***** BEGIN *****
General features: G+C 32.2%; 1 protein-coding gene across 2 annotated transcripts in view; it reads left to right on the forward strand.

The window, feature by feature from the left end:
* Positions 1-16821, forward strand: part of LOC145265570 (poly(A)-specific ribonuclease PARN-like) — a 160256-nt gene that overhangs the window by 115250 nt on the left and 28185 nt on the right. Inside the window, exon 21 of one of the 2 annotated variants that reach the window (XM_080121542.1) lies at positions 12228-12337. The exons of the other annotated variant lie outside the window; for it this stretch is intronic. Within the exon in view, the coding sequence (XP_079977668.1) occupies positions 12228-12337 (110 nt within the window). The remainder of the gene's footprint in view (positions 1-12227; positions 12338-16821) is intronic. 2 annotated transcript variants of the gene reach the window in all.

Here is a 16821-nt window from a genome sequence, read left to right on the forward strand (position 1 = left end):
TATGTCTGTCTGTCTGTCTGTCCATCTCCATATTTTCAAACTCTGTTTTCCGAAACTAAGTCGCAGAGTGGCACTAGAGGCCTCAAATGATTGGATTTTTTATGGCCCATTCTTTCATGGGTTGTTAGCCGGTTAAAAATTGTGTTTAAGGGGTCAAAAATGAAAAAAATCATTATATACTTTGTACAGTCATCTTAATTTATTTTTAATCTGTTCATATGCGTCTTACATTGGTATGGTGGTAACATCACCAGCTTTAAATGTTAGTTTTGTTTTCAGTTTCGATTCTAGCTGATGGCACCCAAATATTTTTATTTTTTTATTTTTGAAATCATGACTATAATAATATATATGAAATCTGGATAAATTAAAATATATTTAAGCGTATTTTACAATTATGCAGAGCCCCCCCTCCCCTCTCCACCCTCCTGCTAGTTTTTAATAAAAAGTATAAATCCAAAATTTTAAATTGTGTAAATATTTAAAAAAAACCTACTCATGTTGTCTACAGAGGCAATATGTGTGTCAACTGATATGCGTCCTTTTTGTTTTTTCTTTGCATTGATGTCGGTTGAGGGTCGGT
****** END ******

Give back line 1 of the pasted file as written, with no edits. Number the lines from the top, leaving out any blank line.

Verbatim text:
General features: G+C 32.2%; 1 protein-coding gene across 2 annotated transcripts in view; it reads left to right on the forward strand.